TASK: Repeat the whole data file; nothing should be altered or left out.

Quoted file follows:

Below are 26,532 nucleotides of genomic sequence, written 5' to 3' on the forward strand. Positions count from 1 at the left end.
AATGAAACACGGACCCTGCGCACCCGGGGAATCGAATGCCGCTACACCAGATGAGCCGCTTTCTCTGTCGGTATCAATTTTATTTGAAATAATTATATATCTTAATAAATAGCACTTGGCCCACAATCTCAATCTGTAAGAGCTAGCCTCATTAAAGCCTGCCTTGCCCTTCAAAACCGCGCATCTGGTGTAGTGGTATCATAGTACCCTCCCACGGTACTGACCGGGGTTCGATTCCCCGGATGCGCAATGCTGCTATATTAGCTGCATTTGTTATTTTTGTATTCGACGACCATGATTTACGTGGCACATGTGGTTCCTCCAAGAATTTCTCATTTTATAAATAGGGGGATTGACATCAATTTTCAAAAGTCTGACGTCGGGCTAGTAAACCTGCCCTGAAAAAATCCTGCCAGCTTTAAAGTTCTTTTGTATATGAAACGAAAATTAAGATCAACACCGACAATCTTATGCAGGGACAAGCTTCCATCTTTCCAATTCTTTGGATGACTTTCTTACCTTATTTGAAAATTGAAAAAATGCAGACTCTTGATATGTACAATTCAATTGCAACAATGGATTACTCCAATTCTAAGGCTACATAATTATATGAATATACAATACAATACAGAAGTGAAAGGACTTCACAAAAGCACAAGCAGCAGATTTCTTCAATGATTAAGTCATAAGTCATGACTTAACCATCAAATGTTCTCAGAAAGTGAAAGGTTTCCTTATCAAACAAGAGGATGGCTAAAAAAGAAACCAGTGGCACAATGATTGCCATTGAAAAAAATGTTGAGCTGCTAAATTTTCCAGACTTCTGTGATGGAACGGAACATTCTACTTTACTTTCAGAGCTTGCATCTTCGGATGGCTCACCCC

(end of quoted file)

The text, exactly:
Below are 26,532 nucleotides of genomic sequence, written 5' to 3' on the forward strand. Positions count from 1 at the left end.
AATGAAACACGGACCCTGCGCACCCGGGGAATCGAATGCCGCTACACCAGATGAGCCGCTTTCTCTGTCGGTATCAATTTTATTTGAAATAATTATATATCTTAATAAATAGCACTTGGCCCACAATCTCAATCTGTAAGAGCTAGCCTCATTAAAGCCTGCCTTGCCCTTCAAAACCGCGCATCTGGTGTAGTGGTATCATAGTACCCTCCCACGGTACTGACCGGGGTTCGATTCCCCGGATGCGCAATGCTGCTATATTAGCTGCATTTGTTATTTTTGTATTCGACGACCATGATTTACGTGGCACATGTGGTTCCTCCAAGAATTTCTCATTTTATAAATAGGGGGATTGACATCAATTTTCAAAAGTCTGACGTCGGGCTAGTAAACCTGCCCTGAAAAAATCCTGCCAGCTTTAAAGTTCTTTTGTATATGAAACGAAAATTAAGATCAACACCGACAATCTTATGCAGGGACAAGCTTCCATCTTTCCAATTCTTTGGATGACTTTCTTACCTTATTTGAAAATTGAAAAAATGCAGACTCTTGATATGTACAATTCAATTGCAACAATGGATTACTCCAATTCTAAGGCTACATAATTATATGAATATACAATACAATACAGAAGTGAAAGGACTTCACAAAAGCACAAGCAGCAGATTTCTTCAATGATTAAGTCATAAGTCATGACTTAACCATCAAATGTTCTCAGAAAGTGAAAGGTTTCCTTATCAAACAAGAGGATGGCTAAAAAAGAAACCAGTGGCACAATGATTGCCATTGAAAAAAATGTTGAGCTGCTAAATTTTCCAGACTTCTGTGATGGAACGGAACATTCTACTTTACTTTCAGAGCTTGCATCTTCGGATGGCTCACCCC